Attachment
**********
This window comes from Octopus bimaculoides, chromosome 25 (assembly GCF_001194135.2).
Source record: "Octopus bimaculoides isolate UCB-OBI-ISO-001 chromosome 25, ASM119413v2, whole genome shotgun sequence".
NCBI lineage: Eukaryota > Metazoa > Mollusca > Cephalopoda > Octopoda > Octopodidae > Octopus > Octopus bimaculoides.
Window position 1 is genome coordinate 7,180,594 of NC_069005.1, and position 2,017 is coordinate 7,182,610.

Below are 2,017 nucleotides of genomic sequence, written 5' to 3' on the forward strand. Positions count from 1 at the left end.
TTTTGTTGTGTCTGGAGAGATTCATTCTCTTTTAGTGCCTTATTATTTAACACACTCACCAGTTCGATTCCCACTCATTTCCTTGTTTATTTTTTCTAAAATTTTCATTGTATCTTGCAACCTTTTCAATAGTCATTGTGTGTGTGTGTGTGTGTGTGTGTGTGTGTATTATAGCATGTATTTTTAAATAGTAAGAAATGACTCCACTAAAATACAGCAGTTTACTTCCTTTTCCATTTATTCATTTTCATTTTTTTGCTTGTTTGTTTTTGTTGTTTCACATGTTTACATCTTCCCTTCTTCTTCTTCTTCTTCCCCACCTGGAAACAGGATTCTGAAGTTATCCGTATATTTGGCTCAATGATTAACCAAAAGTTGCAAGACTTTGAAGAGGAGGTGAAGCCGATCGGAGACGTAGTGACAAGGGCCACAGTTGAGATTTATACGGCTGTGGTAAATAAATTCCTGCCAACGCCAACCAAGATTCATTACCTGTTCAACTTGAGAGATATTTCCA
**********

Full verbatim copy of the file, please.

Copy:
This window comes from Octopus bimaculoides, chromosome 25 (assembly GCF_001194135.2).
Source record: "Octopus bimaculoides isolate UCB-OBI-ISO-001 chromosome 25, ASM119413v2, whole genome shotgun sequence".
NCBI lineage: Eukaryota > Metazoa > Mollusca > Cephalopoda > Octopoda > Octopodidae > Octopus > Octopus bimaculoides.
Window position 1 is genome coordinate 7,180,594 of NC_069005.1, and position 2,017 is coordinate 7,182,610.

Below are 2,017 nucleotides of genomic sequence, written 5' to 3' on the forward strand. Positions count from 1 at the left end.
TTTTGTTGTGTCTGGAGAGATTCATTCTCTTTTAGTGCCTTATTATTTAACACACTCACCAGTTCGATTCCCACTCATTTCCTTGTTTATTTTTTCTAAAATTTTCATTGTATCTTGCAACCTTTTCAATAGTCATTGTGTGTGTGTGTGTGTGTGTGTGTGTGTGTATTATAGCATGTATTTTTAAATAGTAAGAAATGACTCCACTAAAATACAGCAGTTTACTTCCTTTTCCATTTATTCATTTTCATTTTTTTGCTTGTTTGTTTTTGTTGTTTCACATGTTTACATCTTCCCTTCTTCTTCTTCTTCTTCCCCACCTGGAAACAGGATTCTGAAGTTATCCGTATATTTGGCTCAATGATTAACCAAAAGTTGCAAGACTTTGAAGAGGAGGTGAAGCCGATCGGAGACGTAGTGACAAGGGCCACAGTTGAGATTTATACGGCTGTGGTAAATAAATTCCTGCCAACGCCAACCAAGATTCATTACCTGTTCAACTTGAGAGATATTTCCA